25 Years of DDoS Attacks: Past, Present and Future

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Under most circumstances a 25th anniversary is a wonderful thing. It is, after all, the silver anniversary, one befitting of extravagant gifts of jewelry and engraved silver keepsakes. However, there probably aren’t many people out there purchasing a scroll-edged picture frame and engraving Happy 25 Years of Devastating DDoS Attacks. And not just because that’s really too long for an engraving; there are other reasons. This look back (and look forward) into the world of DDoS attacks will illuminate that.

Distributing denial of service

As DDoS mitigation provider Imperva Incapsula states, a DDoS attack is a distributed denial of service attack which is a malicious attempt to render a targeted online service unavailable to its users. This is accomplished by overwhelming the target’s bandwidth or network resources with an influx of malicious traffic from a botnet, and the result of an unmitigated DDoS attack is typically the target being taken offline, or slowed down enough that it’s unusable.

As mentioned, these attacks have now been occurring for 25 years, causing widespread consequences such as loss of traffic and revenue, diminished user trust and loyalty, hardware or software damage, and even the theft of sensitive data including user information, financial information and intellectual property.

The past: big targets, big headlines

It was one Robert Morris who touched off the distributed denial of service craze when he created a self-replicating Trojan virus called the Morris worm in 1988. This virus was quickly detected thanks to how successful it was and the rate at which it consumed system resources. While Morris’s creation wasn’t precisely like the DDoS attacks we’ve all come to know and loathe, it did set the stage for DDoS attacks by exploiting botnets.

One of the first recognizable distributed denial of service attacks took place in 1996. It was a SYN flood directed at a New York-based ISP called Panix, which was flooded with connection requests that kept legitimate users from getting through. The attack lasted three days and came to be known as the Panix attack.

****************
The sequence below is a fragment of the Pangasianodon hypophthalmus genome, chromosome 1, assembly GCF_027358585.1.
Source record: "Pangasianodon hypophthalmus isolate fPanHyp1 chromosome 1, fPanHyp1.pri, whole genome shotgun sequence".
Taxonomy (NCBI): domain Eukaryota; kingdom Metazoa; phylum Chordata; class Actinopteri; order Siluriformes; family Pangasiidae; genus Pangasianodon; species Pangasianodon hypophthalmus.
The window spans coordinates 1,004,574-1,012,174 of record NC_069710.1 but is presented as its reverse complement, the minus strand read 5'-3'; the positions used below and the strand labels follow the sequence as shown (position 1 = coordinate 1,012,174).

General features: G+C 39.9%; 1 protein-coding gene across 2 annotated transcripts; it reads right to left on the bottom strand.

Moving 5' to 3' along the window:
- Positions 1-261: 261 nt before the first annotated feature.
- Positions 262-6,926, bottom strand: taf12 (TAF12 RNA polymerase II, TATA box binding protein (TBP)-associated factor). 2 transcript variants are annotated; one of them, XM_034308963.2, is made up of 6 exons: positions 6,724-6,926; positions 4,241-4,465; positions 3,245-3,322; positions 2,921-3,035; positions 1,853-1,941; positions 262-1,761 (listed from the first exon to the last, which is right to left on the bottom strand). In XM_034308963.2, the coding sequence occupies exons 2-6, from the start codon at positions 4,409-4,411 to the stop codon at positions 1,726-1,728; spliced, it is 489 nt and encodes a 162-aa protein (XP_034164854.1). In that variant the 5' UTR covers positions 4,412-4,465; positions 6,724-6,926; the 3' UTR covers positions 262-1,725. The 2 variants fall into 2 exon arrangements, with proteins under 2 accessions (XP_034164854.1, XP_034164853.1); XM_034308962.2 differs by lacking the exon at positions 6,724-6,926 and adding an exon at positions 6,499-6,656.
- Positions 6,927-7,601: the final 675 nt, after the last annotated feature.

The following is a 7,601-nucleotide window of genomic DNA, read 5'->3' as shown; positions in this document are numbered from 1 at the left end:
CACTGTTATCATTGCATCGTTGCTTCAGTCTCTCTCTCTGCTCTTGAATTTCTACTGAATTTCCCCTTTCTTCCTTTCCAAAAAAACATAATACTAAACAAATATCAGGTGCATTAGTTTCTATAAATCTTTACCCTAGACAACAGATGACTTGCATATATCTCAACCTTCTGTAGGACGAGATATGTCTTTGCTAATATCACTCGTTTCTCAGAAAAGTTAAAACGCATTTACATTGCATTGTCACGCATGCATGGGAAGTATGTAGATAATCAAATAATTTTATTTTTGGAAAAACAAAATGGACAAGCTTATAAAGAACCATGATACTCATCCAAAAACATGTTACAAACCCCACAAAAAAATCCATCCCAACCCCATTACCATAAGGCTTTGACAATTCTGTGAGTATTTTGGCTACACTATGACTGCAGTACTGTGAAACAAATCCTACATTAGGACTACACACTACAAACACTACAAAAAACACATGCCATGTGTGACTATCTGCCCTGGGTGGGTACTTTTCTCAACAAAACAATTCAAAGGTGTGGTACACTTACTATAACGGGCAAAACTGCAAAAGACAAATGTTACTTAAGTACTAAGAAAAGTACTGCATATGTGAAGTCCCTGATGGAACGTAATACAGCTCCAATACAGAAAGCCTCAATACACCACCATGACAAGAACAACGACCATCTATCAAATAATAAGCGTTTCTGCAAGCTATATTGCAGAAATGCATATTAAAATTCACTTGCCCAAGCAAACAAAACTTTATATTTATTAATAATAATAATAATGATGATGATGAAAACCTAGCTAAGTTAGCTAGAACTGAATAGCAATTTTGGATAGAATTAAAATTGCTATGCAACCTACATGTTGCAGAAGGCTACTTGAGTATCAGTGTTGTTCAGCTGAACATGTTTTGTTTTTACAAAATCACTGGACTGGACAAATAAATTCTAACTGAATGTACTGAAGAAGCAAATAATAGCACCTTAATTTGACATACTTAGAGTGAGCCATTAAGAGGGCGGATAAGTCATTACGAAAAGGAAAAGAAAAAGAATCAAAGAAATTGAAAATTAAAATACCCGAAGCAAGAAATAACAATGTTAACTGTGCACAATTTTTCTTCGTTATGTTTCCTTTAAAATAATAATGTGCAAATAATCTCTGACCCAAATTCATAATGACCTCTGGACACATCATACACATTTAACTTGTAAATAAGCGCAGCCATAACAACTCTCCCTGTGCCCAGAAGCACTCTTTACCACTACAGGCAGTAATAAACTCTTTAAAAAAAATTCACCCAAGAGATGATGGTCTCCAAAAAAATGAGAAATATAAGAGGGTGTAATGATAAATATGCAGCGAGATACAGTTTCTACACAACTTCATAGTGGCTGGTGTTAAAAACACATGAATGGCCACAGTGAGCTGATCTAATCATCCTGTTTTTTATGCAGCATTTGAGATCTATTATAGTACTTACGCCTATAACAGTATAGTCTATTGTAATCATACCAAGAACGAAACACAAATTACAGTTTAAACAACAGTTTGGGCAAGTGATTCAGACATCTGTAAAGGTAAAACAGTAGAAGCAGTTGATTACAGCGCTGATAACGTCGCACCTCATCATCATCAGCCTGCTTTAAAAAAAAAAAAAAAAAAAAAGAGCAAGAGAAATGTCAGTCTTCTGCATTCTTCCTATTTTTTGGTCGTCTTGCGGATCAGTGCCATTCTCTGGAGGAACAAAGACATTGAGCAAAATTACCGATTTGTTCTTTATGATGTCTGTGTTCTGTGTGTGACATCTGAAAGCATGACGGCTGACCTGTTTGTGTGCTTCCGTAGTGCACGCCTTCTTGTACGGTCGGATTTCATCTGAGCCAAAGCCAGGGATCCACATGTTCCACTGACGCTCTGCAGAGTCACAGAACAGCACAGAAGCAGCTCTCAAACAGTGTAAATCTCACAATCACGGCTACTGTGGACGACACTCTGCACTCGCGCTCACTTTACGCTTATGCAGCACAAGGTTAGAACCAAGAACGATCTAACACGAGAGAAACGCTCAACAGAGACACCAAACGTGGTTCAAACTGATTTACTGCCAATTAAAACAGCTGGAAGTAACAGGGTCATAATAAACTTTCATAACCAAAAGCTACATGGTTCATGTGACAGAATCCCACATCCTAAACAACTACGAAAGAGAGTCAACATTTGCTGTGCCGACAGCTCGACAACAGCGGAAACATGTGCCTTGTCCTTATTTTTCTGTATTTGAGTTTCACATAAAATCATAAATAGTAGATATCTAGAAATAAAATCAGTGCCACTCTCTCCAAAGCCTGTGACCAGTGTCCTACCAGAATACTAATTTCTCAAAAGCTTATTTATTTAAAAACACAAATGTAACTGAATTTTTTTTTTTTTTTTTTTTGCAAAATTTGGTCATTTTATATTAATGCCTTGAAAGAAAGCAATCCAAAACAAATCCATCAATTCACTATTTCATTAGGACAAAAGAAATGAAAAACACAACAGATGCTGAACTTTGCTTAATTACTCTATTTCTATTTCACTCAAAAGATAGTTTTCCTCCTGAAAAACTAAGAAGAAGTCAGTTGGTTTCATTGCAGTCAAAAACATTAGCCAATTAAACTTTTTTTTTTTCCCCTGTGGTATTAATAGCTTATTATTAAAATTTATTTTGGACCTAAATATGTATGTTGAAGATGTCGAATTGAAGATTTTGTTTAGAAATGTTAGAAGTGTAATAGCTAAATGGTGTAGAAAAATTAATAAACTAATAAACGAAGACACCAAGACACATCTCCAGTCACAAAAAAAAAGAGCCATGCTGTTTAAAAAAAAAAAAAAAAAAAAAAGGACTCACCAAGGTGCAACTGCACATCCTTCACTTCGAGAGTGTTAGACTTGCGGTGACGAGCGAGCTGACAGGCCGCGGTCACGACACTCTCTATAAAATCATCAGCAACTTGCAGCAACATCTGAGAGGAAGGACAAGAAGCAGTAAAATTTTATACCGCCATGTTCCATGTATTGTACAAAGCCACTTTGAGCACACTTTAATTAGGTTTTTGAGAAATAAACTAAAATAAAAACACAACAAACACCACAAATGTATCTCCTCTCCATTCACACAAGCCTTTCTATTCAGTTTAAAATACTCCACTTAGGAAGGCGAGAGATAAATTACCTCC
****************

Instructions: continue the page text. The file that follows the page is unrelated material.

These days it’s par for the course for a big name like Sony to get nailed with a DDoS attack, but these name-brand attacks first began in 2000 when Amazon, eBay and Yahoo were all struck down by one attacker, Mafiaboy, who reportedly thought DDoS attacks were a good strategy for controlling the internet.

After corporations became a steady target of distributed denial of service attacks, governments soon followed with the White House website getting hit with an attack in 2001. It’s been open season on governments ever since, with the United States, Canada, Ireland, Estonia, Thailand, North Korea, Thailand and Tunisia being a small sampling of the governments that have famously been targeted.

The present: targets everywhere

It used to be that a distributed denial of service attack was a fast-track to a tech headline, so uncommon were they and so huge were the targets. That’s changed. Those big targets still garner headlines, as do attacks that are bigger than previously seen or remarkable in method, but for the most part, DDoS attacks have become not just an everyday occurrence but a hundreds-of-times-per-day occurrence, targeting organizations ranging in size from major corporations like financial institutions and online gaming companies to mom and pop shops with a basic internet presence.

Research showed that in 2015 a whopping 45% of organizations were hit with a DDoS attack – almost 1 in 2. To add insult to injury, 74% of organizations hit were hit more than once. Those numbers are only on the rise as DDoS for hire services have become commonplace. For a few bucks out of a PayPal account, anyone can buy access to a botnet and launch a DDoS attack at the target of their choosing.

In addition to becoming commonplace, distributed denial of service attacks have also become all the more devastating. DDoS attacks now last for 30+ days, routinely use multiple attack vectors, are used for smokescreens for intrusions that result in data theft, and are taking advantage of both mobile phones and Internet of Things devices for botnets. Yikes.

The future: you can probably guess

With so many cyberattackers out there it’s hard to guess at all of their motives. However, one thing is certain when it comes to the why of distributed denial of service attacks: attackers use them because, by and large, they work. As long as they get results, attackers will use these attacks, and if the past is any indication – these attacks are only going to get more complex and more damaging.

The future of DDoS attacks that website owners need to be concerned with is the one where they invest in advanced cloud-based DDoS mitigation. Take care of it now and 25 years to the day you can get 25 Years of DDoS-Free Web Presence engraved on a silver beer stein. That’s class.

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